The list is growing larger—more and more companies putting millions into this year’s political race for president, almost all of it on the Republican side, much of it secret. When the dust settles, hundreds of millions of dollars will have been spent to defeat Barack Obama and the Democrats in the Senate and House. Many believe it will top a billion dollars in this election cycle.
The press and pundits believed that after Citizen’s United few corporations would play seriously in this political space. Boy, were they wrong. If anything, the proliferation of executives and businesses that are writing six-figure checks, even seven and eight-figure checks, is astounding.
What can be done about this run-away train? Not much this election cycle. But we need to move on this soon after November.
At the very least, we should make all donations public. No more secret contributions to political groups and organization that skirt the law. There should be legislation brought up in the Congress repeatedly that requires groups to file political contributions and expenditures when a candidate’s name is mentioned in advertising. Make the Republicans vote on this over and over until it is passed. With electronic filing there is no reason that transparency should not be the norm and our process should not be open and honest.
Second, many of these organizations have been given tax-exempt status by the government. If they are given such status they should be investigated if they are engaging in political campaigns. They should be forced to become political organizations or stop hiding their donors under their tax-exempt status.
Finally, we should stop the sham that these groups are independent from the campaigns. There are more often than not interlocking directorates with the same band of consultants, advisers, spokespeople, operatives, contributors, friends, colleagues, associates—for all practical purposes they are one and the same, joined at the hip.
All this adds to the public’s cynicism about politics and campaigns. The sooner we deal with it the better.
By: Peter Fenn, U. S. News and World Report, July 26, 2012
“Anglo Saxon Statesman”: Romney Brags About Meeting With Chief Of U.K.’s Top-Secret MI6 Intelligence Service
Eyebrows going up about Romney’s claim to have met the Sir John Sawers, the chief of MI6. Asked about Syria by an American reporter whether he and Cameron spoke about Syria and he replies: “I appreciated the insights and perspectives of the leaders of the government here and the opposition here as well as the head of MI6″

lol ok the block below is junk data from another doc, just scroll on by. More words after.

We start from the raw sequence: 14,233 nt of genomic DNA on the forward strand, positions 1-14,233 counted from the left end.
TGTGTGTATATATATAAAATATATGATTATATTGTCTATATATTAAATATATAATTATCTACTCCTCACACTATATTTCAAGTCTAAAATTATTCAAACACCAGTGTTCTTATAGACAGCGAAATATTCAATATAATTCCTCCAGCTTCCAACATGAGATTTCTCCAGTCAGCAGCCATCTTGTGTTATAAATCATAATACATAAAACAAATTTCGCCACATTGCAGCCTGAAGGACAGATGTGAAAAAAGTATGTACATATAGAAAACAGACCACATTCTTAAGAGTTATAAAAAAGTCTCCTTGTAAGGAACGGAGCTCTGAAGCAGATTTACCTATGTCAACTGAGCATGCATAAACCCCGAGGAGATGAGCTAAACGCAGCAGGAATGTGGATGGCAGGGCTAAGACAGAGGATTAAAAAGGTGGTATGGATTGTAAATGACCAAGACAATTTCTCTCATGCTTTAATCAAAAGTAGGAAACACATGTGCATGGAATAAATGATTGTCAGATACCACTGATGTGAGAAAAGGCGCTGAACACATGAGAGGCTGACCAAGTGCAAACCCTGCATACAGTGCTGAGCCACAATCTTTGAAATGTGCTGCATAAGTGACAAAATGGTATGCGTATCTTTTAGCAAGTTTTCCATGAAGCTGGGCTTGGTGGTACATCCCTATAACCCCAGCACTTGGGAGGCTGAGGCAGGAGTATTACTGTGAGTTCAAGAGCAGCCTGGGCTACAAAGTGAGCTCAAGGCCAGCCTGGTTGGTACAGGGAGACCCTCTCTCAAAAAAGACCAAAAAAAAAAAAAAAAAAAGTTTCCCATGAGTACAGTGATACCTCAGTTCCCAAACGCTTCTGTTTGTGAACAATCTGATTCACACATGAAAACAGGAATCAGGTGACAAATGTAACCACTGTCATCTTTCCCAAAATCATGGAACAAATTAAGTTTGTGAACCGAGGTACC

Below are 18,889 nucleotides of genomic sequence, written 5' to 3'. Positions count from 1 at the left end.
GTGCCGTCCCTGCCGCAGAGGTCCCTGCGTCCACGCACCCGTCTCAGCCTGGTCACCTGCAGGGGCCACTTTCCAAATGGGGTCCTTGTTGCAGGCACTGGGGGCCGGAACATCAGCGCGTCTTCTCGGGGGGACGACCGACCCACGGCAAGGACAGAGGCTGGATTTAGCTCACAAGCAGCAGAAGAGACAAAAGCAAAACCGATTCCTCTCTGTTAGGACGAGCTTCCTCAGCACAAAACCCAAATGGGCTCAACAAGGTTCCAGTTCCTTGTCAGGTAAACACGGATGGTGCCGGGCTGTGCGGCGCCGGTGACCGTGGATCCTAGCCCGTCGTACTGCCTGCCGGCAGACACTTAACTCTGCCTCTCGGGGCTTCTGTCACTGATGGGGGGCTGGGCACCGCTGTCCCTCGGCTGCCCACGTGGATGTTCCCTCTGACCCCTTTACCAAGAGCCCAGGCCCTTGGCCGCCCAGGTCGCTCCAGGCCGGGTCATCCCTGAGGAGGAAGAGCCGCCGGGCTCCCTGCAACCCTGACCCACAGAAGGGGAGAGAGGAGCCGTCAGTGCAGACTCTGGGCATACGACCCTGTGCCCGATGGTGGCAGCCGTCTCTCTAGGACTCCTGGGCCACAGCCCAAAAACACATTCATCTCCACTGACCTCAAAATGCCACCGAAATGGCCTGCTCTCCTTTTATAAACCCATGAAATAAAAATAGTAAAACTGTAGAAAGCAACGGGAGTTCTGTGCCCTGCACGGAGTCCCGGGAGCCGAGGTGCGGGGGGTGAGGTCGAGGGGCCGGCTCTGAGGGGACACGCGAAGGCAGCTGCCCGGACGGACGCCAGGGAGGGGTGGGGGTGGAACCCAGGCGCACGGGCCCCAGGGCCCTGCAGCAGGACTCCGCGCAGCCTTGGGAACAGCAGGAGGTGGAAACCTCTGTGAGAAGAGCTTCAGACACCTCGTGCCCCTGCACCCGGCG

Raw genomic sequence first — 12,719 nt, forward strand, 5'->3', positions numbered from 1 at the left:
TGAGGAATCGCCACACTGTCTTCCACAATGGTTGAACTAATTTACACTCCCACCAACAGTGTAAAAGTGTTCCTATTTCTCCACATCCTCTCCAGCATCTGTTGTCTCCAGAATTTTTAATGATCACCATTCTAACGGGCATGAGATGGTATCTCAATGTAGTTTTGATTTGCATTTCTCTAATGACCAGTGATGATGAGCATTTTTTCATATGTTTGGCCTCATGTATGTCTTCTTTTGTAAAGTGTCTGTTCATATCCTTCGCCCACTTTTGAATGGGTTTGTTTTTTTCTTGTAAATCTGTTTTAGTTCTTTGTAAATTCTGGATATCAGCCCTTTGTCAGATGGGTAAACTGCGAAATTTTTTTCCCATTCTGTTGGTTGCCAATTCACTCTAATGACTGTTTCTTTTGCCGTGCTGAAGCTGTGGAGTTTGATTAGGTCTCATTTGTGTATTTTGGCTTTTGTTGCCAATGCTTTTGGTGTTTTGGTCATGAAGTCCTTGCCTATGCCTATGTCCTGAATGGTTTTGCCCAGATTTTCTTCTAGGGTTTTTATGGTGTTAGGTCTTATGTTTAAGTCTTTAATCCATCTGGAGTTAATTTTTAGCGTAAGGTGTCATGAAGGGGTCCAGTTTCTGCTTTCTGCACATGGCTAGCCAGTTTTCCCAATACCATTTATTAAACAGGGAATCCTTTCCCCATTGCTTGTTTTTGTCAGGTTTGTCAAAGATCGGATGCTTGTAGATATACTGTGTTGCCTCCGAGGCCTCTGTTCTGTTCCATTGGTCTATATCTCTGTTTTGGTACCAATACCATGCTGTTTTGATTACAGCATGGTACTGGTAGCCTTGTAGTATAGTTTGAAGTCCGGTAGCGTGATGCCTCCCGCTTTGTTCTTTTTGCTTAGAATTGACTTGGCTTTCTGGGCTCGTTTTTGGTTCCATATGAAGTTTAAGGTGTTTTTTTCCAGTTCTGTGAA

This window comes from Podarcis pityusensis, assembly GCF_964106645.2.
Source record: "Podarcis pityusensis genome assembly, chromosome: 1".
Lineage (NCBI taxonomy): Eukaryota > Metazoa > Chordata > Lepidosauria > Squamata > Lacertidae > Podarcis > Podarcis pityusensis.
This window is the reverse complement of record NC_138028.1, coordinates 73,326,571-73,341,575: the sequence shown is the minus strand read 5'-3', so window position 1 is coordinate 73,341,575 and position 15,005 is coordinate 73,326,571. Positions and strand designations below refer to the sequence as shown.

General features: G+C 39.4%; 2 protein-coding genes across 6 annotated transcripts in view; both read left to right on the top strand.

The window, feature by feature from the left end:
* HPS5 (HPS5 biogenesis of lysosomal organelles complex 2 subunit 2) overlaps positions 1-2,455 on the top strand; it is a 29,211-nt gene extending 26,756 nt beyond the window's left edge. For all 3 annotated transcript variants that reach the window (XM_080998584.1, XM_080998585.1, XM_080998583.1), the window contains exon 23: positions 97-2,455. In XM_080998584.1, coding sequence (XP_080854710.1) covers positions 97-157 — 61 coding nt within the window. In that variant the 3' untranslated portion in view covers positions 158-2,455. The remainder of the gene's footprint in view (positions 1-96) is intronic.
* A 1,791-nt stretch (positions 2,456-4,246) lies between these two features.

As The Guardian explains:
For our American readership, this isn’t like bragging you just met David Petraeus. The British take on the national secret intelligence service comes with an extra-heavy dollop of the whole secret thing. The very existence of the MI6 was not officially acknowledged until 1994.Good luck, Romney handlers: this is only stop No. 1 on a three-stop international tour. What will he say in Jerusalem?
Maybe if MI6 also handled Romney’s tax returns then he could have kept his mouth shut?
Or perhaps he was simply distracted by trying to put out the fire caused by his other gaffe: saying that he doubted Great Britain’s ability to pull off the games.
“You know, it’s hard to know just how well it will turn out,” Romney said. “There are a few things that were disconcerting, the stories about the – private security firm not having enough people – the supposed strike of the immigration and customs officials, that obviously is not something which is encouraging.”
Prime Minister David Cameron reassured Romney that everything would turn out just fine, adding a bit of a rebuke to Romney: “We are holding an Olympic Games in one of the busiest, most active, bustling cities anywhere in the world,” Cameron said. “Of course it’s easier if you hold an Olympic Games in the middle of nowhere.” Romney, who has made “No Apology” the centerpiece of his foreign policy, subsequently apologized, walking backhis comments doubting London’s readiness.
I guess the moral of the story is that Mitt Romney has all of Dick Cheney’s diplomatic talent … with none of his charm.
By: Jed Lewiston, Daily Kos, July 26, 2012